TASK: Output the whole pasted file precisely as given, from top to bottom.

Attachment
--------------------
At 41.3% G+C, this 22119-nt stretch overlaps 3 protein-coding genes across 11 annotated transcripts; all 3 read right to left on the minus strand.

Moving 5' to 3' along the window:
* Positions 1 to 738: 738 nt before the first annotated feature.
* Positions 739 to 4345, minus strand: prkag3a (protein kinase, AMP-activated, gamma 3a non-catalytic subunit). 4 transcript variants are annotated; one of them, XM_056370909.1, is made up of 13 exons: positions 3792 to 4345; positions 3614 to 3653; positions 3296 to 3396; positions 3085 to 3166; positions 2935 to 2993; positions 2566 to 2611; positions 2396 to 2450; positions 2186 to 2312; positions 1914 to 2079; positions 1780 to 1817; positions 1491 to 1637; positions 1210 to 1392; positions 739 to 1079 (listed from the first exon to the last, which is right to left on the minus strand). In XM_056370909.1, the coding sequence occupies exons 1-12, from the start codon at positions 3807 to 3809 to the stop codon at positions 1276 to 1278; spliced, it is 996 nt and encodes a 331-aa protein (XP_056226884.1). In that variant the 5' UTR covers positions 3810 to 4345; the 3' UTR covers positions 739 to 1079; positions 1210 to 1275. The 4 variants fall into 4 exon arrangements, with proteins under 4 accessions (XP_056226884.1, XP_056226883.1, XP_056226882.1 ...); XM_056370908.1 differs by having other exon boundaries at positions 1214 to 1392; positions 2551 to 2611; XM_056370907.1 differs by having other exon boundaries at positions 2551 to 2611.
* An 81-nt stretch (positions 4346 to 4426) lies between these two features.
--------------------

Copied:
At 41.3% G+C, this 22119-nt stretch overlaps 3 protein-coding genes across 11 annotated transcripts; all 3 read right to left on the minus strand.

Moving 5' to 3' along the window:
* Positions 1 to 738: 738 nt before the first annotated feature.
* Positions 739 to 4345, minus strand: prkag3a (protein kinase, AMP-activated, gamma 3a non-catalytic subunit). 4 transcript variants are annotated; one of them, XM_056370909.1, is made up of 13 exons: positions 3792 to 4345; positions 3614 to 3653; positions 3296 to 3396; positions 3085 to 3166; positions 2935 to 2993; positions 2566 to 2611; positions 2396 to 2450; positions 2186 to 2312; positions 1914 to 2079; positions 1780 to 1817; positions 1491 to 1637; positions 1210 to 1392; positions 739 to 1079 (listed from the first exon to the last, which is right to left on the minus strand). In XM_056370909.1, the coding sequence occupies exons 1-12, from the start codon at positions 3807 to 3809 to the stop codon at positions 1276 to 1278; spliced, it is 996 nt and encodes a 331-aa protein (XP_056226884.1). In that variant the 5' UTR covers positions 3810 to 4345; the 3' UTR covers positions 739 to 1079; positions 1210 to 1275. The 4 variants fall into 4 exon arrangements, with proteins under 4 accessions (XP_056226884.1, XP_056226883.1, XP_056226882.1 ...); XM_056370908.1 differs by having other exon boundaries at positions 1214 to 1392; positions 2551 to 2611; XM_056370907.1 differs by having other exon boundaries at positions 2551 to 2611.
* An 81-nt stretch (positions 4346 to 4426) lies between these two features.